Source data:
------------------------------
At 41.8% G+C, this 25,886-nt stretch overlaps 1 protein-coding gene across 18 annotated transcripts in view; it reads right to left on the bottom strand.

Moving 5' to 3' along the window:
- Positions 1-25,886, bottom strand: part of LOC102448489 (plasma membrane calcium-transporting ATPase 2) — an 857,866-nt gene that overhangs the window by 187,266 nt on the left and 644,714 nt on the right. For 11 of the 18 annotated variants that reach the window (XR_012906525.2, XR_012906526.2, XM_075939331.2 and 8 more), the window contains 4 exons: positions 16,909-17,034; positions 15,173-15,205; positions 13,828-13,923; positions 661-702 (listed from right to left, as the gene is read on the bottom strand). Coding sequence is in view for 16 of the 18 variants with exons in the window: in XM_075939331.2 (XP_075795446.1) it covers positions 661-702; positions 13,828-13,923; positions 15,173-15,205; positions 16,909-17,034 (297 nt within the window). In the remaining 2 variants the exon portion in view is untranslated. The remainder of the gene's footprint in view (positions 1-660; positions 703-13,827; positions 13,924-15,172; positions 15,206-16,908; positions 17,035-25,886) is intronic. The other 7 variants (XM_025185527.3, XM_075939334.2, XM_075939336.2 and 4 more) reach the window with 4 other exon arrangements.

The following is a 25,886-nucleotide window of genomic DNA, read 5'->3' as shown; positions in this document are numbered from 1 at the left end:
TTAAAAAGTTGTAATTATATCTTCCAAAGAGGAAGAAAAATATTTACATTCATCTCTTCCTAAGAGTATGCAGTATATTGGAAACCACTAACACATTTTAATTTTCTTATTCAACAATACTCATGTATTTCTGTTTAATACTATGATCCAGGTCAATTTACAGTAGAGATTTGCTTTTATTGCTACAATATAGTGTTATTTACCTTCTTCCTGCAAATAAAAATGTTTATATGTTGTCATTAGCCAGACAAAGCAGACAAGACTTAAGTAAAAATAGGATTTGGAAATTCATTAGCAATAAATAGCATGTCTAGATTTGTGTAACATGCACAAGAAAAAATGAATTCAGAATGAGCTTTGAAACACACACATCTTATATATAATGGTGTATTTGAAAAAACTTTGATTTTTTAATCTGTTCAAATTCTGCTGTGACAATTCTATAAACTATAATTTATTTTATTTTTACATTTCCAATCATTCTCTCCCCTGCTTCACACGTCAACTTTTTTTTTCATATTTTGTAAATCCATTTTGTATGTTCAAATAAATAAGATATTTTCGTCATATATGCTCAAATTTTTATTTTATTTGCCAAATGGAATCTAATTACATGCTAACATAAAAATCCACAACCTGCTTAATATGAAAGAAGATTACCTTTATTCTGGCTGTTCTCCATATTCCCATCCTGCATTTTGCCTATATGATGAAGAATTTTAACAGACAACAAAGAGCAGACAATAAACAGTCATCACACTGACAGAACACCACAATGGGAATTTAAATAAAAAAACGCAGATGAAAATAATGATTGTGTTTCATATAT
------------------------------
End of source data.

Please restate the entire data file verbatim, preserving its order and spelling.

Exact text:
At 41.8% G+C, this 25,886-nt stretch overlaps 1 protein-coding gene across 18 annotated transcripts in view; it reads right to left on the bottom strand.

Moving 5' to 3' along the window:
- Positions 1-25,886, bottom strand: part of LOC102448489 (plasma membrane calcium-transporting ATPase 2) — an 857,866-nt gene that overhangs the window by 187,266 nt on the left and 644,714 nt on the right. For 11 of the 18 annotated variants that reach the window (XR_012906525.2, XR_012906526.2, XM_075939331.2 and 8 more), the window contains 4 exons: positions 16,909-17,034; positions 15,173-15,205; positions 13,828-13,923; positions 661-702 (listed from right to left, as the gene is read on the bottom strand). Coding sequence is in view for 16 of the 18 variants with exons in the window: in XM_075939331.2 (XP_075795446.1) it covers positions 661-702; positions 13,828-13,923; positions 15,173-15,205; positions 16,909-17,034 (297 nt within the window). In the remaining 2 variants the exon portion in view is untranslated. The remainder of the gene's footprint in view (positions 1-660; positions 703-13,827; positions 13,924-15,172; positions 15,206-16,908; positions 17,035-25,886) is intronic. The other 7 variants (XM_025185527.3, XM_075939334.2, XM_075939336.2 and 4 more) reach the window with 4 other exon arrangements.

The following is a 25,886-nucleotide window of genomic DNA, read 5'->3' as shown; positions in this document are numbered from 1 at the left end:
TTAAAAAGTTGTAATTATATCTTCCAAAGAGGAAGAAAAATATTTACATTCATCTCTTCCTAAGAGTATGCAGTATATTGGAAACCACTAACACATTTTAATTTTCTTATTCAACAATACTCATGTATTTCTGTTTAATACTATGATCCAGGTCAATTTACAGTAGAGATTTGCTTTTATTGCTACAATATAGTGTTATTTACCTTCTTCCTGCAAATAAAAATGTTTATATGTTGTCATTAGCCAGACAAAGCAGACAAGACTTAAGTAAAAATAGGATTTGGAAATTCATTAGCAATAAATAGCATGTCTAGATTTGTGTAACATGCACAAGAAAAAATGAATTCAGAATGAGCTTTGAAACACACACATCTTATATATAATGGTGTATTTGAAAAAACTTTGATTTTTTAATCTGTTCAAATTCTGCTGTGACAATTCTATAAACTATAATTTATTTTATTTTTACATTTCCAATCATTCTCTCCCCTGCTTCACACGTCAACTTTTTTTTTCATATTTTGTAAATCCATTTTGTATGTTCAAATAAATAAGATATTTTCGTCATATATGCTCAAATTTTTATTTTATTTGCCAAATGGAATCTAATTACATGCTAACATAAAAATCCACAACCTGCTTAATATGAAAGAAGATTACCTTTATTCTGGCTGTTCTCCATATTCCCATCCTGCATTTTGCCTATATGATGAAGAATTTTAACAGACAACAAAGAGCAGACAATAAACAGTCATCACACTGACAGAACACCACAATGGGAATTTAAATAAAAAAACGCAGATGAAAATAATGATTGTGTTTCATATAT